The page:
Shareholder Derivative Litigation and Corporate Governance

Posted: 31 Dec 1998

See all articles by Mark Loewenstein

Mark Loewenstein

University of Colorado Law School

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In approving settlements of derivative actions that include fees for plaintiff's attorney, courts typically announce that attorney's fees are approved if a substantial benefit is obtained. In fact, courts, particularly Delaware courts, approve settlements in shareholder derivative actions that included substantial fees for plaintiff's attorney, despite the absence of a corresponding benefit to the corporation. Frequently, the "benefit" obtained is a reform in corporate governance, which is of dubious value to the corporation. To deter frivolous litigation, courts should resist the temptation to approve these settlements just to dispose of the litigation. The paper concludes that fees should not be approved unless the settlement (a) generates a common fund out of which such fees may be paid, (b) produces an intangible benefit reasonably susceptible of valuation, or (c) reflects a strong nexus between the relief sought in the complaint and the relief obtained.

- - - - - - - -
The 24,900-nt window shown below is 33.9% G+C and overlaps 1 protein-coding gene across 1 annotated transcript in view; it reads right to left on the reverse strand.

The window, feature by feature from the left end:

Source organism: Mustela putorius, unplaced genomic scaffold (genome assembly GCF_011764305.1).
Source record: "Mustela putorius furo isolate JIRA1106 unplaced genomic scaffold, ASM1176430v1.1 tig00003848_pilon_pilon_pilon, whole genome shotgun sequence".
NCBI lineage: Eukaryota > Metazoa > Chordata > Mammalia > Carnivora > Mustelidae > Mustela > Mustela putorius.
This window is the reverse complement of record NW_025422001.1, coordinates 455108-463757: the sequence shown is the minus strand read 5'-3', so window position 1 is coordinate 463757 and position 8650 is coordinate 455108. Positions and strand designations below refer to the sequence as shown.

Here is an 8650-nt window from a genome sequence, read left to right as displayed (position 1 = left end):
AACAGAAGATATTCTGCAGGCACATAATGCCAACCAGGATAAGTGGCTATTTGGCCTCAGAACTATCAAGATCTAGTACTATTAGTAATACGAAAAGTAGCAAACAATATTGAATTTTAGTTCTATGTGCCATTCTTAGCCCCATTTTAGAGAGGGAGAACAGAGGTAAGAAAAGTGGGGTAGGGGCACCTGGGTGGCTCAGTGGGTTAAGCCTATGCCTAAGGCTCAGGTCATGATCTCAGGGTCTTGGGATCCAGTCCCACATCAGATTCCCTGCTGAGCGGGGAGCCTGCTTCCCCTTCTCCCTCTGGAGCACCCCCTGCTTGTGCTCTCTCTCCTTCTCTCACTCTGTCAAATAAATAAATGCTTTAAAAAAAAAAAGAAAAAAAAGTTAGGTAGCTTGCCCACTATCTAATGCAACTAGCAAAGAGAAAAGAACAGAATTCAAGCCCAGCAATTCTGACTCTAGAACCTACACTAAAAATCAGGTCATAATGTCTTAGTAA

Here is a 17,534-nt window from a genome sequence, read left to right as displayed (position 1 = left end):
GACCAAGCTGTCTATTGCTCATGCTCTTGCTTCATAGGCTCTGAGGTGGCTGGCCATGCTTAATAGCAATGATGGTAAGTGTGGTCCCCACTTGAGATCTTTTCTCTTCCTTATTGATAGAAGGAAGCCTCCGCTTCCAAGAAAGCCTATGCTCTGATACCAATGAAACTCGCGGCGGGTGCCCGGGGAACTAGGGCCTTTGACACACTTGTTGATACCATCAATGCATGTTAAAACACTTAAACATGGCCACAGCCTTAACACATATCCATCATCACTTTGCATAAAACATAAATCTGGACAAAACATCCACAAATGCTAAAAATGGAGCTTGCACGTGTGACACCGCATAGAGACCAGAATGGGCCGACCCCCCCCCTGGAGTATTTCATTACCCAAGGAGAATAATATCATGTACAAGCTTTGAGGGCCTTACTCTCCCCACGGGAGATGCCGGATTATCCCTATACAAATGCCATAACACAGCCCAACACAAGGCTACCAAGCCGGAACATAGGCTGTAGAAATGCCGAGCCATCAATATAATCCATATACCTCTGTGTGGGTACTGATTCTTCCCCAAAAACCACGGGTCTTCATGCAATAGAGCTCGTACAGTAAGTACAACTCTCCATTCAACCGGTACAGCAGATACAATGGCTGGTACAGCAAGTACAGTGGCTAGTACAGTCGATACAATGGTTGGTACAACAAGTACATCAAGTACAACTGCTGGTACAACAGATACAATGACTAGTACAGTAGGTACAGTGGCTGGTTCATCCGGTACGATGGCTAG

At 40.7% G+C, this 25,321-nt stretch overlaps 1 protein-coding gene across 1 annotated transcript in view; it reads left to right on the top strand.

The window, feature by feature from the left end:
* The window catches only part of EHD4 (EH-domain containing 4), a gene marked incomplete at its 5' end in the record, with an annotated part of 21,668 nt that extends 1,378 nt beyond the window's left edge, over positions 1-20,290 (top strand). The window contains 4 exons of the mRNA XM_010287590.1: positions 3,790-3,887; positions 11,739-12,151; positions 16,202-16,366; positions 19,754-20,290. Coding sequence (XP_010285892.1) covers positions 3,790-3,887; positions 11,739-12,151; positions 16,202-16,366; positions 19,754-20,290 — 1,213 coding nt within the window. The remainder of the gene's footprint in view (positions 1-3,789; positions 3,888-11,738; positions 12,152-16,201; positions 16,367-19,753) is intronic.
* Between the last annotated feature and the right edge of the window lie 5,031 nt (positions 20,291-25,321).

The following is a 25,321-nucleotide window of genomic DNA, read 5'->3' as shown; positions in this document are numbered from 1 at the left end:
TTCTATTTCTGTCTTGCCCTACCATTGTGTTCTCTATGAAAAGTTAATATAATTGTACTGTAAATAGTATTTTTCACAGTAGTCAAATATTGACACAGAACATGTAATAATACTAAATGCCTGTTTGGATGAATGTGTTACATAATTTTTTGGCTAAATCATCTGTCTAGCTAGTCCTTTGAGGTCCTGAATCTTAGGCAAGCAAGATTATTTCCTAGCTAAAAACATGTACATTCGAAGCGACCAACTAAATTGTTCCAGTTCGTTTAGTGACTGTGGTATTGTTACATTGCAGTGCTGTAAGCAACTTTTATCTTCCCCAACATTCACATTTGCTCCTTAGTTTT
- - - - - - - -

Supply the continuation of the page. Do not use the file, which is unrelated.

Suggested Citation

Loewenstein, Mark J., Shareholder Derivative Litigation and Corporate Governance. Available at SSRN:

Mark J. Loewenstein (Contact Author)

University of Colorado Law School ( email )

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